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Childhood hypopigmented mycosis fungoides: a commonly delayed diagnosis
  1. Ana Gameiro,
  2. Miguel Gouveia,
  3. Óscar Tellechea,
  4. Ana Moreno
  1. Coimbra University Hospital, Coimbra, Portugal
  1. Correspondence to Dr Ana Gameiro, anaportelinhag{at}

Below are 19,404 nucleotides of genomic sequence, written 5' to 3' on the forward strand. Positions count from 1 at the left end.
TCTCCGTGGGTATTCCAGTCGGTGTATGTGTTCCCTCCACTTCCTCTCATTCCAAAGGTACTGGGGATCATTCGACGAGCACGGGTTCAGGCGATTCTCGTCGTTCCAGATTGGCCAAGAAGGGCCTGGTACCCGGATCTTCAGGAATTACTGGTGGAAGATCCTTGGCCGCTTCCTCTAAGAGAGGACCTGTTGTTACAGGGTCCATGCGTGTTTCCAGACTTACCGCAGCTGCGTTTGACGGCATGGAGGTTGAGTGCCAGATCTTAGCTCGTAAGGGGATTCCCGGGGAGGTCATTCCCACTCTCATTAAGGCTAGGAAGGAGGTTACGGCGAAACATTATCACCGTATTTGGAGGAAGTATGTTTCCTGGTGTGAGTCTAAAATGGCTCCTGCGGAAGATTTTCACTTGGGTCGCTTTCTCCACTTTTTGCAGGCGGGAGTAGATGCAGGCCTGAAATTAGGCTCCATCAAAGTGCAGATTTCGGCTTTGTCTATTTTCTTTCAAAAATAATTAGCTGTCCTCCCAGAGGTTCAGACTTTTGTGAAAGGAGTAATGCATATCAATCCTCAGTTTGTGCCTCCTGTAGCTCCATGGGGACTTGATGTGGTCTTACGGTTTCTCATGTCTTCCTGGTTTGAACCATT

Primary cutaneous lymphomas (PCLs) are exceedingly rare in children and adolescents, with mycosis fungoides (MF) being the most frequent PCL diagnosed in childhood. There are numerous unusual clinical variants of MF, including the hypopigmented type form (HMF). HMF is exceptional overall, but comparatively common among children. We present an 8-year-old boy with a 3-year history of progressive, generalised, scaly, hypopigmented round patches and few erythematous papules. He was first diagnosed with pityriasis alba (PA), and moisturisers were prescribed with no improvement. Skin biopsy showed typical features of MF, and the patient was successfully treated with narrowband ultraviolet B. HMF may simulate atopic dermatitis, PA, pityriasis lichenoides, tinea versicolour, vitiligo, postinflammatory hypopigmentation or leprosy. Therefore, persistent and unusual hypopigmented lesions should be biopsied to rule out this rare variant of MF.

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